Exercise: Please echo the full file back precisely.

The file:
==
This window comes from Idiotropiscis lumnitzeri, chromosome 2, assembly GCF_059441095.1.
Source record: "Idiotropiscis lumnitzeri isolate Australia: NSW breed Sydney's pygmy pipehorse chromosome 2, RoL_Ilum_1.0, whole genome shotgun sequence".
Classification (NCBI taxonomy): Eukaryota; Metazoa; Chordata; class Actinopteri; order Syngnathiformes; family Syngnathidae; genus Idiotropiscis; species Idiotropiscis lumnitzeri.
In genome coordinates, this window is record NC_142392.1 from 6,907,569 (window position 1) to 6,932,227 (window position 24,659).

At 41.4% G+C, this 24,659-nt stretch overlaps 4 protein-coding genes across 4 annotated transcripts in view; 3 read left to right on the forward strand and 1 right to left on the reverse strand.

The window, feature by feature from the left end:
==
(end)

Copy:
This window comes from Idiotropiscis lumnitzeri, chromosome 2, assembly GCF_059441095.1.
Source record: "Idiotropiscis lumnitzeri isolate Australia: NSW breed Sydney's pygmy pipehorse chromosome 2, RoL_Ilum_1.0, whole genome shotgun sequence".
Classification (NCBI taxonomy): Eukaryota; Metazoa; Chordata; class Actinopteri; order Syngnathiformes; family Syngnathidae; genus Idiotropiscis; species Idiotropiscis lumnitzeri.
In genome coordinates, this window is record NC_142392.1 from 6,907,569 (window position 1) to 6,932,227 (window position 24,659).

At 41.4% G+C, this 24,659-nt stretch overlaps 4 protein-coding genes across 4 annotated transcripts in view; 3 read left to right on the forward strand and 1 right to left on the reverse strand.

The window, feature by feature from the left end: